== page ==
The conference presentation is quite different, and is not often used on neurology. This is typically done sitting
at the table with the attending and all the students. It is primarily a forum for discussion and teaching. Here, there is
sometimes a sense of drama, because we want to have a good discussion based on the symptoms. Again, you shouldn’t
read off your note, but the presentation will be constructed much like your note. You want to give a chief complaint and
the history. Here, the chief complaint would probably be best in the patient’s words for the sake of discussion. The
attending might ask you to stop along the way so that there can be some discussion. You should give the complete PMH
and Meds. You should include the social history and family history. Give the neuro exam in detail, by listing out the
You also need to prepare for this, but not in the same way as the 3-5 minute presentation. This is because your
classmates will be asked to contribute to the discussion and to help ask the relevant questions. You need to be sure that
you have all the answers. You also need to be an expert in this person’s diagnosis. This would include reviewing the
relevant literature and evidence.
Lastly, don’t forget that your attending will like to hear the neuro exam in order. This is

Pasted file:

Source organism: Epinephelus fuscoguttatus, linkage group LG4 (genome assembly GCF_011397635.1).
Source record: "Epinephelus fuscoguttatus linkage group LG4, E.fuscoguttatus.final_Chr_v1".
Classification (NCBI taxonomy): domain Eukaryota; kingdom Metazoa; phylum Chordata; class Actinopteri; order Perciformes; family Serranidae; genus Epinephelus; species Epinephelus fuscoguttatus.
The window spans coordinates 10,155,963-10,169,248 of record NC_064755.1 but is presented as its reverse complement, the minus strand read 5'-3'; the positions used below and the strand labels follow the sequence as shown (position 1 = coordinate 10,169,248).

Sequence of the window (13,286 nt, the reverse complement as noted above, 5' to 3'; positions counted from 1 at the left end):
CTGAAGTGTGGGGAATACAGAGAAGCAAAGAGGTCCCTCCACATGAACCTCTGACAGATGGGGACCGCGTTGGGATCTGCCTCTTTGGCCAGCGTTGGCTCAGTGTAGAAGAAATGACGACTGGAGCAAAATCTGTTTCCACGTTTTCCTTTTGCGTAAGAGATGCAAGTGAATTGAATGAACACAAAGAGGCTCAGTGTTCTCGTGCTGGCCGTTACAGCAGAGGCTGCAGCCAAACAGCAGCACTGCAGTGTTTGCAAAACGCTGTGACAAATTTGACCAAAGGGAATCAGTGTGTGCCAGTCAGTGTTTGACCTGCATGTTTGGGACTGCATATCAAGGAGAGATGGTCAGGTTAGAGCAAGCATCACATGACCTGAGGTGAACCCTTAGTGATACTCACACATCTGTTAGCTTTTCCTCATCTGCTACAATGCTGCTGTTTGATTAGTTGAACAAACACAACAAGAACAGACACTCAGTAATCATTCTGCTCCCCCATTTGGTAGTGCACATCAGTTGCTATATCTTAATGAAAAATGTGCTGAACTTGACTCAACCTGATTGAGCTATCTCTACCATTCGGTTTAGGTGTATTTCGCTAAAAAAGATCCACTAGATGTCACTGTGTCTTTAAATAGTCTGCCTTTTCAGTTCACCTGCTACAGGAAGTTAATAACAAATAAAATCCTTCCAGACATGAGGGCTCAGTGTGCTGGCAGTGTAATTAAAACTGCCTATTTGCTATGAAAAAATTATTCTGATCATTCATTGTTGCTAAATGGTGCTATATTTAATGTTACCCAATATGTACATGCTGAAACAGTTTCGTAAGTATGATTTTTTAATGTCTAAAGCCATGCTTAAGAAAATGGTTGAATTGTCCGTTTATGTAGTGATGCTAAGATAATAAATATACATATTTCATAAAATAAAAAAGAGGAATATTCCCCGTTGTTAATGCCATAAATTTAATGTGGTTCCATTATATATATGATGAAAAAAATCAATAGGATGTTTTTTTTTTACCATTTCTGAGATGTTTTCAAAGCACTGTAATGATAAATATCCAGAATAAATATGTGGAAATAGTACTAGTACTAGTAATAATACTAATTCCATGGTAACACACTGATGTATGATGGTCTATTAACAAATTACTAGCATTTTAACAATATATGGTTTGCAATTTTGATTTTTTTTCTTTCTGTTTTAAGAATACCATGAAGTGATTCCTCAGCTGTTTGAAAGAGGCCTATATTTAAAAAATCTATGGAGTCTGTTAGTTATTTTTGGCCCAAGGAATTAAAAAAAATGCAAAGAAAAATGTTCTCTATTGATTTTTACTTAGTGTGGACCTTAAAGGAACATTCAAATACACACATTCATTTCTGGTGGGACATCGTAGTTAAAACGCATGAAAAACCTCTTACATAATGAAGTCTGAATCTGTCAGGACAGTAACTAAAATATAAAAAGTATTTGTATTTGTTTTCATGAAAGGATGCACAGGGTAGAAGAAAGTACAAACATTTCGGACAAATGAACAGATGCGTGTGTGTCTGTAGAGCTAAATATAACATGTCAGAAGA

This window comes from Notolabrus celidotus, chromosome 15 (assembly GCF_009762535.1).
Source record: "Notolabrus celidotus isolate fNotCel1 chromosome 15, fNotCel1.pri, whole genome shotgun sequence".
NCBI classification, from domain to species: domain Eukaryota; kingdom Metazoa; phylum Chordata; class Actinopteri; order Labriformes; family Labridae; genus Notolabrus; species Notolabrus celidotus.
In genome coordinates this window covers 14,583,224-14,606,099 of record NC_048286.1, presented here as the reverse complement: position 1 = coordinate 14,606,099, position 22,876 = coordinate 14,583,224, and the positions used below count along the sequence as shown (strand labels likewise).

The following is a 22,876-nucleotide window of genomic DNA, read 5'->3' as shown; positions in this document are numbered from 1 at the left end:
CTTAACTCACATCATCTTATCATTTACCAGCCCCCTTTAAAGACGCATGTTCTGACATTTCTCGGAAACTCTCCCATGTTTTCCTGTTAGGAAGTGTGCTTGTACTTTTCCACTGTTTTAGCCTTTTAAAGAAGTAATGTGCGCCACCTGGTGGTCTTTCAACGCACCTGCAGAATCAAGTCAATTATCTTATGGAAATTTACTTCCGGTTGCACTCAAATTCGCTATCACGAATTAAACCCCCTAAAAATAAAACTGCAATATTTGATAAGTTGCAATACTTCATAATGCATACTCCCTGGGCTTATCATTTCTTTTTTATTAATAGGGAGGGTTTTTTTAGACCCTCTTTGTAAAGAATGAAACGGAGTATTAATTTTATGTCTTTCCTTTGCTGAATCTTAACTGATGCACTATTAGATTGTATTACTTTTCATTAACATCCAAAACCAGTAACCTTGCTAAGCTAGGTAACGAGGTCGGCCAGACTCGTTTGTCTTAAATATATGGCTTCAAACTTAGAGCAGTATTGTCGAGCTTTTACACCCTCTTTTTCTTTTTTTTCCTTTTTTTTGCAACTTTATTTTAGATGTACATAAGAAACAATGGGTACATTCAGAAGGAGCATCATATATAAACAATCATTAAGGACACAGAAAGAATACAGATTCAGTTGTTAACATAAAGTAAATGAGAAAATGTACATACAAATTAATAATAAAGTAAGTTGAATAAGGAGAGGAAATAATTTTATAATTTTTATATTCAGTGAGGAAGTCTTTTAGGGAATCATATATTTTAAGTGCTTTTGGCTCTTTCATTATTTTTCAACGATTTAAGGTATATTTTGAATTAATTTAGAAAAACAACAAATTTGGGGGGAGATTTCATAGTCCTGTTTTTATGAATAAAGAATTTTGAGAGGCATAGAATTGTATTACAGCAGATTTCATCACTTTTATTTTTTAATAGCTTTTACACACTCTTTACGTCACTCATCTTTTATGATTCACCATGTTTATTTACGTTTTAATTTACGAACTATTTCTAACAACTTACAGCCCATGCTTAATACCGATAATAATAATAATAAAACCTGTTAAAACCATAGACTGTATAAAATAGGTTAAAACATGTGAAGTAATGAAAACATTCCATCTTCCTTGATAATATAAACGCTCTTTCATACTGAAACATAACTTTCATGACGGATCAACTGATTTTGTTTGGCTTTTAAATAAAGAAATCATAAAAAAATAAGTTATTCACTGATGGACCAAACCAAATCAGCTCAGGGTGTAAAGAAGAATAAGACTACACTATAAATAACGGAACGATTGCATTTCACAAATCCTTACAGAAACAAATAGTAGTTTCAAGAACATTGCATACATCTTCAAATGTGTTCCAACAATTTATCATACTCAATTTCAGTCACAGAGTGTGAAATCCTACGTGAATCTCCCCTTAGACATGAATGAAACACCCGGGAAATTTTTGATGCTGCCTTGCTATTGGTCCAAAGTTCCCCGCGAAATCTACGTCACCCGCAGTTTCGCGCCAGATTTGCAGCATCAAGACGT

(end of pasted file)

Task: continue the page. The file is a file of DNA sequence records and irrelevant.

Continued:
1) Mental status,
2) Language,
3) Cranial nerves,
4) Motor,
5) Reflexes,
6) Sensory,
7) Coordination & gait.
Neurological Diagnosis
Allyson R. Zazulia, M.D.
I’m sure you’ve heard the stereotype that sure, the brain is fascinating, but all neurologists do is "mental masturbation,"
spending their time in the useless intellectual exercise of pinpointing which nucleus or tract or other structure is involved in
a patient’s illness when we all know that it doesn’t matter anyway because there are virtually no treatments for
neurological disease. My job today is not to try to convince you that there is no greater specialty than neurology or to
dispel the belief that we have nothing to offer patients with neurological disease. Rather, I am going to focus on the
process of neuroanatomical localization, why it is unique, and how it is central to neurological diagnosis.
Understanding neurological pathophysiology is important not only for neurologists and neurosurgeons: Many
neurological disorders are commonplace in general medical practice or other specialty. Patients with headache, stroke, or
carpal tunnel syndrome are often managed without a neurological specialist ever being consulted. A number of
neurological diseases are caused by or worsened by general medical disorders or occur as complications in patients